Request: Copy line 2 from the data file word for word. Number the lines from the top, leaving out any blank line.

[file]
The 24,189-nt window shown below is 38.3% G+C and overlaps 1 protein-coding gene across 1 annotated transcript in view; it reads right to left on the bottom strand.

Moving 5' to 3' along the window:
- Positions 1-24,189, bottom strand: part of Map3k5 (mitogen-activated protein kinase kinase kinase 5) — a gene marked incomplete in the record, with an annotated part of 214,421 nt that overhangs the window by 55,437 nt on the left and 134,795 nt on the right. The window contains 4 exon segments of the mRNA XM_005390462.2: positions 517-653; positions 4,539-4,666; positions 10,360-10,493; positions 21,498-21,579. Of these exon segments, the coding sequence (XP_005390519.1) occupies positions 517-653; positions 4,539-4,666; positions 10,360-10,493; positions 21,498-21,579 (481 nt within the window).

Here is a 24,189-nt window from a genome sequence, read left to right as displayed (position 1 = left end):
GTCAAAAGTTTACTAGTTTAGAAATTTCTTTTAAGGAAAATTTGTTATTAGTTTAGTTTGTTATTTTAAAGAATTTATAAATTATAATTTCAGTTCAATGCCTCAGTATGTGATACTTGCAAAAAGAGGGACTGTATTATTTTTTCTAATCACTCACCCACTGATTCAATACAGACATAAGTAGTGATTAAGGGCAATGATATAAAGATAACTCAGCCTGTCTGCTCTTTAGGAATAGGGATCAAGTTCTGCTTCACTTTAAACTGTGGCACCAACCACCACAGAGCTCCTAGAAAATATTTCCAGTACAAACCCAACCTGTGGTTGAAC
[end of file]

Moving 5' to 3' along the window: